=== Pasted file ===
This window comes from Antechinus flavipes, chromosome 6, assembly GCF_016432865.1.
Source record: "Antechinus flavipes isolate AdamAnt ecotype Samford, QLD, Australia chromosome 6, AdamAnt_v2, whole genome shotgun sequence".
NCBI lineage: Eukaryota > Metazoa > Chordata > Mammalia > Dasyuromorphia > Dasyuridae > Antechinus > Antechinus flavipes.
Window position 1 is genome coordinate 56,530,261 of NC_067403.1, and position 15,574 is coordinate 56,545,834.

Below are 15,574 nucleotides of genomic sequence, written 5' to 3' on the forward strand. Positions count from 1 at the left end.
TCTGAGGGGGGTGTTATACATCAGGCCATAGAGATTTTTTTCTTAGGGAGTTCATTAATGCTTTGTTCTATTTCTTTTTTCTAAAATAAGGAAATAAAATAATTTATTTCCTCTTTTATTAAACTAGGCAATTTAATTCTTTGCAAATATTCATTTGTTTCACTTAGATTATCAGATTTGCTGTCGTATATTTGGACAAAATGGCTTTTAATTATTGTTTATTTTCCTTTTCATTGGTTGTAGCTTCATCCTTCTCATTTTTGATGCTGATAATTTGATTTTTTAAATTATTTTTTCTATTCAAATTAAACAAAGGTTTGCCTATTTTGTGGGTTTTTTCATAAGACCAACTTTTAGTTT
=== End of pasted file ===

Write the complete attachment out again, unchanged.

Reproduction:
This window comes from Antechinus flavipes, chromosome 6, assembly GCF_016432865.1.
Source record: "Antechinus flavipes isolate AdamAnt ecotype Samford, QLD, Australia chromosome 6, AdamAnt_v2, whole genome shotgun sequence".
NCBI lineage: Eukaryota > Metazoa > Chordata > Mammalia > Dasyuromorphia > Dasyuridae > Antechinus > Antechinus flavipes.
Window position 1 is genome coordinate 56,530,261 of NC_067403.1, and position 15,574 is coordinate 56,545,834.

Below are 15,574 nucleotides of genomic sequence, written 5' to 3' on the forward strand. Positions count from 1 at the left end.
TCTGAGGGGGGTGTTATACATCAGGCCATAGAGATTTTTTTCTTAGGGAGTTCATTAATGCTTTGTTCTATTTCTTTTTTCTAAAATAAGGAAATAAAATAATTTATTTCCTCTTTTATTAAACTAGGCAATTTAATTCTTTGCAAATATTCATTTGTTTCACTTAGATTATCAGATTTGCTGTCGTATATTTGGACAAAATGGCTTTTAATTATTGTTTATTTTCCTTTTCATTGGTTGTAGCTTCATCCTTCTCATTTTTGATGCTGATAATTTGATTTTTTAAATTATTTTTTCTATTCAAATTAAACAAAGGTTTGCCTATTTTGTGGGTTTTTTCATAAGACCAACTTTTAGTTT